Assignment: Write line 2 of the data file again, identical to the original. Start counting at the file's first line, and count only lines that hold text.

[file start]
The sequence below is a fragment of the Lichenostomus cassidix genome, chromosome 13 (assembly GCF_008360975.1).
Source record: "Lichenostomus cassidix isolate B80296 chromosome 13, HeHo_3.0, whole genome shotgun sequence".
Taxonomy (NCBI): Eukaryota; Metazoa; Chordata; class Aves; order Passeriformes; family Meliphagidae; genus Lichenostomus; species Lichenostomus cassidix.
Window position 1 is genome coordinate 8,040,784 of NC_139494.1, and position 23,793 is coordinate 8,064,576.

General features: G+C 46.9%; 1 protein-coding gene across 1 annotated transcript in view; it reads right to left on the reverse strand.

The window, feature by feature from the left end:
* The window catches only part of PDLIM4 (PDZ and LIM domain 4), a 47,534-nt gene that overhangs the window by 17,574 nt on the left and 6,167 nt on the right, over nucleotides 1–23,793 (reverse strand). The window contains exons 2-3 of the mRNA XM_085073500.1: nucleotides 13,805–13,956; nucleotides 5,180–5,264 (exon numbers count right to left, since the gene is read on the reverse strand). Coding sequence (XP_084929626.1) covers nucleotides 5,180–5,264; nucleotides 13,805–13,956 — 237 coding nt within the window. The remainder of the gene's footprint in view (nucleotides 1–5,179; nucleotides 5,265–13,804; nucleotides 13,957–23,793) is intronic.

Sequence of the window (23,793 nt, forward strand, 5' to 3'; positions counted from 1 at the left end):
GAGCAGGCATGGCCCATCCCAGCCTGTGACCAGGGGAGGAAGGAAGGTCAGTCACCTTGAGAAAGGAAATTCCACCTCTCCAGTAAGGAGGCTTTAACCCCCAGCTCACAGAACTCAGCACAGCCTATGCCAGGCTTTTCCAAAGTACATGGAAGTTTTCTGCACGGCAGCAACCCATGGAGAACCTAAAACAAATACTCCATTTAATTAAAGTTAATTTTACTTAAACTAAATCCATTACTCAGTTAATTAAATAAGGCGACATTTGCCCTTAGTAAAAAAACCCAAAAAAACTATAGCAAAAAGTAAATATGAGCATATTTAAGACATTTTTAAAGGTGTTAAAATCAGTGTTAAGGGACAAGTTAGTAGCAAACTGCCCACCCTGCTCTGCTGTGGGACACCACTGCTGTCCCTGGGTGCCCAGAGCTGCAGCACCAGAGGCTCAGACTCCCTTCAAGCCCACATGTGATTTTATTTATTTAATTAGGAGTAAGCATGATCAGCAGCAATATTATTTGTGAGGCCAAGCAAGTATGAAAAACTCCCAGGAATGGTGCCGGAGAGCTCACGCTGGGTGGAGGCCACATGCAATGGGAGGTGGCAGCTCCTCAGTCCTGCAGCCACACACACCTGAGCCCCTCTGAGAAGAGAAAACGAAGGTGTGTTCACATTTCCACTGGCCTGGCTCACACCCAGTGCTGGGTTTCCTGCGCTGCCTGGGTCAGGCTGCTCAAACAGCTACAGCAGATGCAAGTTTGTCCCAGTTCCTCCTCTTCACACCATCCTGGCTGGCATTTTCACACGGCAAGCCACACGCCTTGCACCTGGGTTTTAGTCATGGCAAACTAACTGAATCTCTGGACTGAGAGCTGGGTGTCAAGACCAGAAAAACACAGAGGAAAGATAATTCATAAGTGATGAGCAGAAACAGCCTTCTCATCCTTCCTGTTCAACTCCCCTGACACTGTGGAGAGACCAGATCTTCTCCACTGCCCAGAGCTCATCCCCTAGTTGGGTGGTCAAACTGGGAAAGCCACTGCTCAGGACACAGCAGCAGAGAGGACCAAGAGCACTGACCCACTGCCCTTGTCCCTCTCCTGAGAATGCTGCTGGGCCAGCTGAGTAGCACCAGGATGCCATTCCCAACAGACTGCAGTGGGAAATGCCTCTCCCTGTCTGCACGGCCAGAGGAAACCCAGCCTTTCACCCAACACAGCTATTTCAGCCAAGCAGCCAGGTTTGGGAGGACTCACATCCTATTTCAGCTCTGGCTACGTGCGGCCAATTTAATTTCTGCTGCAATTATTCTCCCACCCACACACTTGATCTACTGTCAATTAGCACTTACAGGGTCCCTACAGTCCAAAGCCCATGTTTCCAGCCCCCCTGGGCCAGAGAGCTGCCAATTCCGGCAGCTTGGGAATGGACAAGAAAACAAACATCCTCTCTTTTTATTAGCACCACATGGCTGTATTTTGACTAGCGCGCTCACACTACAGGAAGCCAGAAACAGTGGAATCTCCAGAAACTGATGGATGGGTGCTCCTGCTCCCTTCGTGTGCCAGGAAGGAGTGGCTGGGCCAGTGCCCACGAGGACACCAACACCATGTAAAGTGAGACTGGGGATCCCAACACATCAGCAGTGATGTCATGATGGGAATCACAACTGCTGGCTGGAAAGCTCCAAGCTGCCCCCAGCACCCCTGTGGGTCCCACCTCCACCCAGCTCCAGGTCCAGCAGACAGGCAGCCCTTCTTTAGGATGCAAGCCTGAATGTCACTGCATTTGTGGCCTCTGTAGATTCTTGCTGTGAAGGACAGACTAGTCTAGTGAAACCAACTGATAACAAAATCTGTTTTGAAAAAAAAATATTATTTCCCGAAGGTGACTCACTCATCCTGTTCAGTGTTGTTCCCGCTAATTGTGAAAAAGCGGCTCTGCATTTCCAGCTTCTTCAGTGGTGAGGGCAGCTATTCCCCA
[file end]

Source record: "Lichenostomus cassidix isolate B80296 chromosome 13, HeHo_3.0, whole genome shotgun sequence".